Is there a PDF viewer that I can control from a Python program, via dbus, a pipe, or something similar?

I have a program for presentations that displays my own notes while displaying a PDF on a projector. Right now, my program spawns mupdf and tells it to navigate forward or backward with things like

subprocess.call('xdotool search mupdf key Next'.split())

which does work, but seems brittle.

(Evince has some support for SyncTeX over dbus, but looking at the source, it seems like Evince doesn't expose any other functions via dbus.)

I don't want to reinvent the wheel and make my own PDF viewer. Is there some viewer that I can control from Python, using any kind of reasonable inter-process communication?

  • According to its manual, qpdfview ships with an 'introspectable DBUS-interface'. You might want to give that a try. Also, if you do go with qpdfview please do post an answer on how you utilized the DBUS interface. I haven't been able to find any documentation on that and it would be great to have a tutorial to refer to when needed. Mar 5, 2015 at 13:12

1 Answer 1


Since you mention presentation slides, what about using OpenOffice or LibreOffice Impress? You can add Python scripting bindings to LibreOffice (in Ubuntu install the libreoffice-script-provider-python package) HOWEVER I don't know what LibreOffice can provide for calling it from "outside" processes. Presumably this might be even more "brittle," depending on how it's implemented. The other scripting languages in LibreOffice (or OpenOffice) might be better supported, too -- I mentioned python just because it's there.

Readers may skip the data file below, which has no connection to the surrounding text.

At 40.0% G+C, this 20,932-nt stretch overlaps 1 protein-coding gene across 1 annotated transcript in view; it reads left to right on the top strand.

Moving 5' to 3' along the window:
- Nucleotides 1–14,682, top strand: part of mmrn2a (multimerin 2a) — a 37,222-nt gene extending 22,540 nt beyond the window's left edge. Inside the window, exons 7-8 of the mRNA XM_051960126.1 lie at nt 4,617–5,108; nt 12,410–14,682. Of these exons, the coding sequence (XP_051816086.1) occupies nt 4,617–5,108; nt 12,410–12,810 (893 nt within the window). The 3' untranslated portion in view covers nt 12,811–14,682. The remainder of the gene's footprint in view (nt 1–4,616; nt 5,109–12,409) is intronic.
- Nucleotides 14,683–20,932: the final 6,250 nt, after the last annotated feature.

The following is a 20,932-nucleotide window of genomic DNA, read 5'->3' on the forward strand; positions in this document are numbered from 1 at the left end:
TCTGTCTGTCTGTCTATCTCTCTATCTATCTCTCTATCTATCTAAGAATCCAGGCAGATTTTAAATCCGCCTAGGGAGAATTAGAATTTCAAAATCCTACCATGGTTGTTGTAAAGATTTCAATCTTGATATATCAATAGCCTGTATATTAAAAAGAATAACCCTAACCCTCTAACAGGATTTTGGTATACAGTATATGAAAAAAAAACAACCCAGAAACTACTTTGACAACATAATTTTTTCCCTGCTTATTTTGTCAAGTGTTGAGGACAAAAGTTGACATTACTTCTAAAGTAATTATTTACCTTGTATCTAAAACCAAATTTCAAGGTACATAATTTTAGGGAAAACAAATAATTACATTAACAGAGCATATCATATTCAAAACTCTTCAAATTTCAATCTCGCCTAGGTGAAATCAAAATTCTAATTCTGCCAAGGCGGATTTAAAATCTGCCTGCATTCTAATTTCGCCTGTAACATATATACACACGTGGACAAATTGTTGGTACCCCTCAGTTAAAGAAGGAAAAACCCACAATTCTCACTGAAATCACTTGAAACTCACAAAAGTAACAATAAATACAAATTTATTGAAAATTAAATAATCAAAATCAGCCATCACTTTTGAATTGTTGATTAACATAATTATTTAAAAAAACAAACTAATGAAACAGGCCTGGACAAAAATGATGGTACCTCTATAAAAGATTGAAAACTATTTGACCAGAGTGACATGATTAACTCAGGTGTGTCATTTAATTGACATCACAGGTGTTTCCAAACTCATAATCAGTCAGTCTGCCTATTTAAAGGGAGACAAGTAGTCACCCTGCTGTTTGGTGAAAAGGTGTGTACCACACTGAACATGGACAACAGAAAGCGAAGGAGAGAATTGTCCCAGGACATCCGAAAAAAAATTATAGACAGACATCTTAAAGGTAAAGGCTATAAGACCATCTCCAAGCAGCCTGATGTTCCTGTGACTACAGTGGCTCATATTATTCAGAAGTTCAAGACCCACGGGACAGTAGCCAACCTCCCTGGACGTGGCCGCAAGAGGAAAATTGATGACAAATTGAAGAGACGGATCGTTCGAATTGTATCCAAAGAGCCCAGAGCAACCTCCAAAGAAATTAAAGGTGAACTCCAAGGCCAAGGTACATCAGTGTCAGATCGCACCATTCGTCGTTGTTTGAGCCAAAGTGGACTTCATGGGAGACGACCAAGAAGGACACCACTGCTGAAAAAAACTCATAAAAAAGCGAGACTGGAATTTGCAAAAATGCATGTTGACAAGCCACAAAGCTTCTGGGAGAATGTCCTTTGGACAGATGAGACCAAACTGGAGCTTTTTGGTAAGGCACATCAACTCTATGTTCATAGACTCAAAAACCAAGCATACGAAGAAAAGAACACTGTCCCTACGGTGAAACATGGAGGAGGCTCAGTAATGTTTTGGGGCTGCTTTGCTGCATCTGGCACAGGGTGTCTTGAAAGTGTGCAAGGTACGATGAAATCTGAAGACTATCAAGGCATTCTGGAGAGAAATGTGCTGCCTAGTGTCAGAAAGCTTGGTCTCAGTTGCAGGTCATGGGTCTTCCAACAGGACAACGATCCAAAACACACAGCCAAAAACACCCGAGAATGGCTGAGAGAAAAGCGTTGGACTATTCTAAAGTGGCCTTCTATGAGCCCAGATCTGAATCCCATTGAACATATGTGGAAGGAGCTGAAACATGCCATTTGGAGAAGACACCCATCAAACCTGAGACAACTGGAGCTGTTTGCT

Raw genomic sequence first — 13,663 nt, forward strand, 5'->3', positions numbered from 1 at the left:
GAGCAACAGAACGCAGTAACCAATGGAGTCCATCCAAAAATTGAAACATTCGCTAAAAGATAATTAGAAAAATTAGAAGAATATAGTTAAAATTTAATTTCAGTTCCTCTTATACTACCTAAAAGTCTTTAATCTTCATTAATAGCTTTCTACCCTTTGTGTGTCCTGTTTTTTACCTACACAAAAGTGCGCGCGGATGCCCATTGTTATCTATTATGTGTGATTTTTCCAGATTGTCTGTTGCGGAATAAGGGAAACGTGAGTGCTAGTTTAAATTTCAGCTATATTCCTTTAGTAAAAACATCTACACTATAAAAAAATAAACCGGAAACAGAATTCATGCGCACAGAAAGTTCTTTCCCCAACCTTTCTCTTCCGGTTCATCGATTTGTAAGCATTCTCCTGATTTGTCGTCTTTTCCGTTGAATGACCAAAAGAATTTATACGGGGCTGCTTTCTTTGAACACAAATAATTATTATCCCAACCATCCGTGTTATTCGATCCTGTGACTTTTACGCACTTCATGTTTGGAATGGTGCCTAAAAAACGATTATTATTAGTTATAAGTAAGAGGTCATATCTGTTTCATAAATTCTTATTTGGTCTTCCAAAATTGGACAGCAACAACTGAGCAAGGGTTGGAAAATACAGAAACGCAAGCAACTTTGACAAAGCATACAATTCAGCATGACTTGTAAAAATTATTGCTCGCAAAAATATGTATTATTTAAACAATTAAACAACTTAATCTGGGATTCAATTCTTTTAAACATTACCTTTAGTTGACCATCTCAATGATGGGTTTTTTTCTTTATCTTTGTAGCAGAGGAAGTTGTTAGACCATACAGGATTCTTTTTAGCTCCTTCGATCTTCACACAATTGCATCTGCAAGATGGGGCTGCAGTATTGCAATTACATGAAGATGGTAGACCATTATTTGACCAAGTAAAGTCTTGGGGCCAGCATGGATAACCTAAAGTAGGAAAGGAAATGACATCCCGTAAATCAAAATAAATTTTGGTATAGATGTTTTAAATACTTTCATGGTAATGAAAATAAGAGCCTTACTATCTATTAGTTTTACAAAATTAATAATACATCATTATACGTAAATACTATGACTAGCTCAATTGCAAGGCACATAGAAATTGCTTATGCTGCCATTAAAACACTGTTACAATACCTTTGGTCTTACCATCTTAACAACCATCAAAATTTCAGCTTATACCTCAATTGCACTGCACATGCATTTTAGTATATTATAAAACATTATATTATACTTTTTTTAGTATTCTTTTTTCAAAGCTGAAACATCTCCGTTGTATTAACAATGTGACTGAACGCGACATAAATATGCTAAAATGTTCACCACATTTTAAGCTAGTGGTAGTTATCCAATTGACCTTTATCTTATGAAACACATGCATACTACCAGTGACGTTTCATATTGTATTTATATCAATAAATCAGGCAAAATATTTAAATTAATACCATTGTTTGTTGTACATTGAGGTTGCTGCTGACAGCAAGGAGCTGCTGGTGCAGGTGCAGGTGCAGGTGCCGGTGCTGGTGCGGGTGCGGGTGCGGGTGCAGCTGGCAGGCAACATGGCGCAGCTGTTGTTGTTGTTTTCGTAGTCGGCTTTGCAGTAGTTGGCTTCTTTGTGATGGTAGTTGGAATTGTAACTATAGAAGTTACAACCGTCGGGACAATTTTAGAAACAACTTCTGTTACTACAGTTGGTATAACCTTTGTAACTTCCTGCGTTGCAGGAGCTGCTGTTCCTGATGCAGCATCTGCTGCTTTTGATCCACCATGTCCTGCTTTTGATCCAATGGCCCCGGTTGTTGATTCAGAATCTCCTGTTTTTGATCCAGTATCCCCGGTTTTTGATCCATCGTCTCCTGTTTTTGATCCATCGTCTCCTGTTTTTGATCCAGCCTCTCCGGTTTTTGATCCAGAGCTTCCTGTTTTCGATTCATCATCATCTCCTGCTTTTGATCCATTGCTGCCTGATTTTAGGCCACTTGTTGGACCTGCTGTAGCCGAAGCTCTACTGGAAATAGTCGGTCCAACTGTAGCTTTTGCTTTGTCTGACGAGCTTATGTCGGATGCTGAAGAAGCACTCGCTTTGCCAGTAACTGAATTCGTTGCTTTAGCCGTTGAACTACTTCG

If you want to display existing .pdf files, you can import them into Impress (maybe via Draw).

  • I make my slides in LaTeX; using Impress to make my slides isn't a reasonable option. Importing a PDF and using Impress on that seems like an extra step...but if that step replaces my possibly-brittle xdotool call, I guess that might be worth it.
    – Dan Drake
    Mar 4, 2015 at 16:46
  • There are some scripts to go back and forth between LaTeX and open document formats, and there might even be an import filter available? Probably not worth pursuing, but one advantage OpenOffice & LibreOffice have is their scripting interfaces, and some ability to pass parameters via the command line. Mar 5, 2015 at 19:17

Your Answer

By clicking “Post Your Answer”, you agree to our terms of service, privacy policy and cookie policy

Not the answer you're looking for? Browse other questions tagged or ask your own question.